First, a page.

The use of sodas was discouraged in the 2014 iGL. “Owing to the high osmolarity of sugary carbonated beverages or juices, it is important that they are not given to patients with diarrhea. These products are low in electrolytes and nearly all essential nutrients”2. However, some KIs argued that they were useful, including for patients with diarrhea, frequently requested by patients, and helped to increase/maintain fluid intake. As one KI stated: ‘Fizzy drinks were used and received well. They cheered people up.’ At least half of the organizations in this investigation reported the use of soda.
Sip feeds, designed for specific medical purposes, were included as an option for liquid diets in the 2014 iGL. Sip feeds often have a low renal solute load, low osmolarity, and come in lactose-free options. However, no KIs reported having used these products in ETUs but some stated that it might have been a missed opportunity. Sip feeds, though not ideal, may be more acceptable to adult patients than therapeutic milks or RUTFs. Various reasons of non-use were reported: unavailability of product in organization supply catalogs, unfamiliarity with product, substantial lead time for ordering and receipt, customs issues, the expense of product, and limited shelf life.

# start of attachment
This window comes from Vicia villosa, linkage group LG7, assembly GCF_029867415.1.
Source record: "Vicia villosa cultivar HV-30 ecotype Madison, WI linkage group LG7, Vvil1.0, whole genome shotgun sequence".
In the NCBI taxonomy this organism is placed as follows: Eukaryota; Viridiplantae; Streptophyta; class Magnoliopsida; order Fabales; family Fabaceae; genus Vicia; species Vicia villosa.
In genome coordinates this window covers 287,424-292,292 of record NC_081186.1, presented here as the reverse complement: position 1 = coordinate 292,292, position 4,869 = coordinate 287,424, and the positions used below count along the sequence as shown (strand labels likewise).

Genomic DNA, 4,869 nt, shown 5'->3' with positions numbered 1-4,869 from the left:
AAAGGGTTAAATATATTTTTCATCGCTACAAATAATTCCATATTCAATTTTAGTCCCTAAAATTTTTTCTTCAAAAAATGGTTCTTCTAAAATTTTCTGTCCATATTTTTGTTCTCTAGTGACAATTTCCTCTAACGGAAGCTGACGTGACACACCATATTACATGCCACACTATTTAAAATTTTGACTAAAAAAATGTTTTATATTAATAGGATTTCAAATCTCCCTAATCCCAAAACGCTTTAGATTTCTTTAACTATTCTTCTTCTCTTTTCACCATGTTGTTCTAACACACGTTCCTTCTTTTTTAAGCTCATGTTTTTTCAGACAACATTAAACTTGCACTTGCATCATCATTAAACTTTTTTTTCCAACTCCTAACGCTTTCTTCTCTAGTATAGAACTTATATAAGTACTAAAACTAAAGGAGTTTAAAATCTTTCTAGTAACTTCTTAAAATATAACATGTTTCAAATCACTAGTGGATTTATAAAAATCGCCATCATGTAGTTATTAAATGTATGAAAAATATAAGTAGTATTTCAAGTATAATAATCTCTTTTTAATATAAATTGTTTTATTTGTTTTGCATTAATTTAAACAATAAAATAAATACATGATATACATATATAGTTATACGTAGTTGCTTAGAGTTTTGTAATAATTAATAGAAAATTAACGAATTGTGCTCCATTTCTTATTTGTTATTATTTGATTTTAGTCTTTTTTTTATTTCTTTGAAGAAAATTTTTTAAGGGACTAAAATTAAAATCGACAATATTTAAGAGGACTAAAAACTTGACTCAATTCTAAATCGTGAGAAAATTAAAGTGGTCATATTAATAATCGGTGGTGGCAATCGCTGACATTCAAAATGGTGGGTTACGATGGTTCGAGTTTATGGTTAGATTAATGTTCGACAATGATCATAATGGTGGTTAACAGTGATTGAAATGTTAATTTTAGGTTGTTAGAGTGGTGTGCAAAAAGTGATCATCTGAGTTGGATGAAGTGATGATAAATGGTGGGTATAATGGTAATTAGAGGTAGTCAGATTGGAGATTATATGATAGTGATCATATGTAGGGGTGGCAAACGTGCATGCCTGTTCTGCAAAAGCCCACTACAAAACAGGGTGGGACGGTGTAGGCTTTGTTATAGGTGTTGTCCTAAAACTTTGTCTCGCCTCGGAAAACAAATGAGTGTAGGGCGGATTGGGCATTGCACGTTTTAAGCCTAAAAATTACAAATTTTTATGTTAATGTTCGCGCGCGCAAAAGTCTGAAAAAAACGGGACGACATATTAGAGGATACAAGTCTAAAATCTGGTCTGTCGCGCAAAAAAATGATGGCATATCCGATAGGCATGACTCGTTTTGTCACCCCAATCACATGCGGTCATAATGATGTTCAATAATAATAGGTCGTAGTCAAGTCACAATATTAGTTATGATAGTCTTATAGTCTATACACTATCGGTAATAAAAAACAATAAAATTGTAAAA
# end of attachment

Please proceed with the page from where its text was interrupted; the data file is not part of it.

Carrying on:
2.5 Roles in Nutritional Care
Generally, clinical staff determined what was provided to patients, including the type and consistency of food. Most KIs noted that there was no recording of information on dietary needs or preferences, only verbal sharing of information.
In the West Africa outbreak, many organizations had nutritional staff. However, nutritionists were not always allowed in ETUs, which was perceived as an impediment to improving the nutritional care of patients. Feedback from patients and health staff to nutritional managers was minimal. Only two KIs stated that they were able to monitor the content and quantity of food consumed by patients through a recording chart they developed. Their system monitored improvement or decline in appetite and provided insight into patient status with regard to nutrition: ‘We knew who was deteriorating as they were not eating (anymore)’. Others tried but did not have the capacity for monitoring.